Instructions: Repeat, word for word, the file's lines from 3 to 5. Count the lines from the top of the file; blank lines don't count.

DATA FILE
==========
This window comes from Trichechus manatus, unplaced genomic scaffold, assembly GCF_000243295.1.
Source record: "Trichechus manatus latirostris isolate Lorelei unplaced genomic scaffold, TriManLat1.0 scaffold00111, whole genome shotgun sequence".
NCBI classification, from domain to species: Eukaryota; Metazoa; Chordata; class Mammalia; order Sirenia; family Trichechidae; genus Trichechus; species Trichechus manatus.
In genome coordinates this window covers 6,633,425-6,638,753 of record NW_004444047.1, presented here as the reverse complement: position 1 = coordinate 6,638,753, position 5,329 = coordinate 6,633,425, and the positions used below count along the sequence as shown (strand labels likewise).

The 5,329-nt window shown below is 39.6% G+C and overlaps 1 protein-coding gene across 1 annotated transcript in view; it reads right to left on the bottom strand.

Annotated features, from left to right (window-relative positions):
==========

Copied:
NCBI classification, from domain to species: Eukaryota; Metazoa; Chordata; class Mammalia; order Sirenia; family Trichechidae; genus Trichechus; species Trichechus manatus.
In genome coordinates this window covers 6,633,425-6,638,753 of record NW_004444047.1, presented here as the reverse complement: position 1 = coordinate 6,638,753, position 5,329 = coordinate 6,633,425, and the positions used below count along the sequence as shown (strand labels likewise).

The 5,329-nt window shown below is 39.6% G+C and overlaps 1 protein-coding gene across 1 annotated transcript in view; it reads right to left on the bottom strand.